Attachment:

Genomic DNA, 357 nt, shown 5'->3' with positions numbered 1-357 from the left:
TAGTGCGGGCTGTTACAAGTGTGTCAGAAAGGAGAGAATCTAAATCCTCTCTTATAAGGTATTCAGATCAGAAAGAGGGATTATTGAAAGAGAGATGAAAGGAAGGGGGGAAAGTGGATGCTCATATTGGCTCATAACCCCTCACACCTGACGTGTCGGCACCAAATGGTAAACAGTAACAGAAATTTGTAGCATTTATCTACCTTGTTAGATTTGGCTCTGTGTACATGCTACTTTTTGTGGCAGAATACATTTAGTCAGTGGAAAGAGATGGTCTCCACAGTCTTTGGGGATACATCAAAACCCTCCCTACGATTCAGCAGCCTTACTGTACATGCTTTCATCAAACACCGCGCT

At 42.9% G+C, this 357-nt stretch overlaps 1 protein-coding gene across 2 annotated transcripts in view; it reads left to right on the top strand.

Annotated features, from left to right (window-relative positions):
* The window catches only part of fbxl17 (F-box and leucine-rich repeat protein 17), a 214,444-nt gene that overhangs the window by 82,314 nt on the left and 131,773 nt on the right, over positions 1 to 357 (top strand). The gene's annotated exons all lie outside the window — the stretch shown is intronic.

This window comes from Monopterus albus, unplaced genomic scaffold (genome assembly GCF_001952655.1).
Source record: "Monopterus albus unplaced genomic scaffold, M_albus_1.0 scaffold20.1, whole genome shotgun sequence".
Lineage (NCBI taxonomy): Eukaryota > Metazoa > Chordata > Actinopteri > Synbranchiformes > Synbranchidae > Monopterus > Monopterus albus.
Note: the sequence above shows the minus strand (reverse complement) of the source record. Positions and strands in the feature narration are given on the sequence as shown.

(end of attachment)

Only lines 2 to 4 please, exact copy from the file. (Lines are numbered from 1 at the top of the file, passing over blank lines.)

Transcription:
TAGTGCGGGCTGTTACAAGTGTGTCAGAAAGGAGAGAATCTAAATCCTCTCTTATAAGGTATTCAGATCAGAAAGAGGGATTATTGAAAGAGAGATGAAAGGAAGGGGGGAAAGTGGATGCTCATATTGGCTCATAACCCCTCACACCTGACGTGTCGGCACCAAATGGTAAACAGTAACAGAAATTTGTAGCATTTATCTACCTTGTTAGATTTGGCTCTGTGTACATGCTACTTTTTGTGGCAGAATACATTTAGTCAGTGGAAAGAGATGGTCTCCACAGTCTTTGGGGATACATCAAAACCCTCCCTACGATTCAGCAGCCTTACTGTACATGCTTTCATCAAACACCGCGCT

At 42.9% G+C, this 357-nt stretch overlaps 1 protein-coding gene across 2 annotated transcripts in view; it reads left to right on the top strand.

Annotated features, from left to right (window-relative positions):